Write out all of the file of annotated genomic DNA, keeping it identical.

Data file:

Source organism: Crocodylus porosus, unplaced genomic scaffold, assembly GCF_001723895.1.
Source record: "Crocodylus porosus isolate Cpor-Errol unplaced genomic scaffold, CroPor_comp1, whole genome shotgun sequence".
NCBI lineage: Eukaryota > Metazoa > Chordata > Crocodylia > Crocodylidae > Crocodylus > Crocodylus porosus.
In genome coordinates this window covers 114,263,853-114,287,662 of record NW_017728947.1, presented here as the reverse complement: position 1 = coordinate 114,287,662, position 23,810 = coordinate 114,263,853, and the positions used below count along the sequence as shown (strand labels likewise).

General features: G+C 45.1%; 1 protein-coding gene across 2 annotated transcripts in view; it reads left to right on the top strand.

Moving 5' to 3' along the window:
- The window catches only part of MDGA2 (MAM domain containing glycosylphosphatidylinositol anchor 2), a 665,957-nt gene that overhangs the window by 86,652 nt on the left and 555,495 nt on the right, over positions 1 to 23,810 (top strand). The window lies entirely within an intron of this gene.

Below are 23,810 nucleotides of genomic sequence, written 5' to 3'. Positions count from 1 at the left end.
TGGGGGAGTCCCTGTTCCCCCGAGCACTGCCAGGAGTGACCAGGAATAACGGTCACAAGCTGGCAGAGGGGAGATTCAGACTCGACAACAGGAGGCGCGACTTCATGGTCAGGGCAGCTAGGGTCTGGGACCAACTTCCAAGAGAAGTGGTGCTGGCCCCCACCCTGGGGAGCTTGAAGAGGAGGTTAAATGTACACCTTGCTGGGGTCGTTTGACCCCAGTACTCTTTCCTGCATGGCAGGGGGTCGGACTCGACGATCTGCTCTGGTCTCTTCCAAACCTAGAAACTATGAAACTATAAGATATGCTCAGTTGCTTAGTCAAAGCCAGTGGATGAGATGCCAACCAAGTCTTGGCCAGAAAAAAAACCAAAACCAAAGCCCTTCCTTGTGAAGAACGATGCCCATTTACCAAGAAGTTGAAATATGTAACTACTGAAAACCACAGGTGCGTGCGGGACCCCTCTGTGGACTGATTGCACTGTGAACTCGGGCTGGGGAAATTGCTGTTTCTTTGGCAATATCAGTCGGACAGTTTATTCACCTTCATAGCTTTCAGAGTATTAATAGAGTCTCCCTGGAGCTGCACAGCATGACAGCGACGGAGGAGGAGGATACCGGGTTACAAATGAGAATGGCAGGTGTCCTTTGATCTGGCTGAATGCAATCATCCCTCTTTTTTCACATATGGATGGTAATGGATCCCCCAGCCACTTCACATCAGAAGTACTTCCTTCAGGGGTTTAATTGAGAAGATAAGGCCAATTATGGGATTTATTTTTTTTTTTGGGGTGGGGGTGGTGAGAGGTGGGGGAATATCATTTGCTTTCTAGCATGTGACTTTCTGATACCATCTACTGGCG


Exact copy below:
Source organism: Crocodylus porosus, unplaced genomic scaffold, assembly GCF_001723895.1.
Source record: "Crocodylus porosus isolate Cpor-Errol unplaced genomic scaffold, CroPor_comp1, whole genome shotgun sequence".
NCBI lineage: Eukaryota > Metazoa > Chordata > Crocodylia > Crocodylidae > Crocodylus > Crocodylus porosus.
In genome coordinates this window covers 114,263,853-114,287,662 of record NW_017728947.1, presented here as the reverse complement: position 1 = coordinate 114,287,662, position 23,810 = coordinate 114,263,853, and the positions used below count along the sequence as shown (strand labels likewise).

General features: G+C 45.1%; 1 protein-coding gene across 2 annotated transcripts in view; it reads left to right on the top strand.

Moving 5' to 3' along the window:
- The window catches only part of MDGA2 (MAM domain containing glycosylphosphatidylinositol anchor 2), a 665,957-nt gene that overhangs the window by 86,652 nt on the left and 555,495 nt on the right, over positions 1 to 23,810 (top strand). The window lies entirely within an intron of this gene.

Below are 23,810 nucleotides of genomic sequence, written 5' to 3'. Positions count from 1 at the left end.
TGGGGGAGTCCCTGTTCCCCCGAGCACTGCCAGGAGTGACCAGGAATAACGGTCACAAGCTGGCAGAGGGGAGATTCAGACTCGACAACAGGAGGCGCGACTTCATGGTCAGGGCAGCTAGGGTCTGGGACCAACTTCCAAGAGAAGTGGTGCTGGCCCCCACCCTGGGGAGCTTGAAGAGGAGGTTAAATGTACACCTTGCTGGGGTCGTTTGACCCCAGTACTCTTTCCTGCATGGCAGGGGGTCGGACTCGACGATCTGCTCTGGTCTCTTCCAAACCTAGAAACTATGAAACTATAAGATATGCTCAGTTGCTTAGTCAAAGCCAGTGGATGAGATGCCAACCAAGTCTTGGCCAGAAAAAAAACCAAAACCAAAGCCCTTCCTTGTGAAGAACGATGCCCATTTACCAAGAAGTTGAAATATGTAACTACTGAAAACCACAGGTGCGTGCGGGACCCCTCTGTGGACTGATTGCACTGTGAACTCGGGCTGGGGAAATTGCTGTTTCTTTGGCAATATCAGTCGGACAGTTTATTCACCTTCATAGCTTTCAGAGTATTAATAGAGTCTCCCTGGAGCTGCACAGCATGACAGCGACGGAGGAGGAGGATACCGGGTTACAAATGAGAATGGCAGGTGTCCTTTGATCTGGCTGAATGCAATCATCCCTCTTTTTTCACATATGGATGGTAATGGATCCCCCAGCCACTTCACATCAGAAGTACTTCCTTCAGGGGTTTAATTGAGAAGATAAGGCCAATTATGGGATTTATTTTTTTTTTTGGGGTGGGGGTGGTGAGAGGTGGGGGAATATCATTTGCTTTCTAGCATGTGACTTTCTGATACCATCTACTGGCG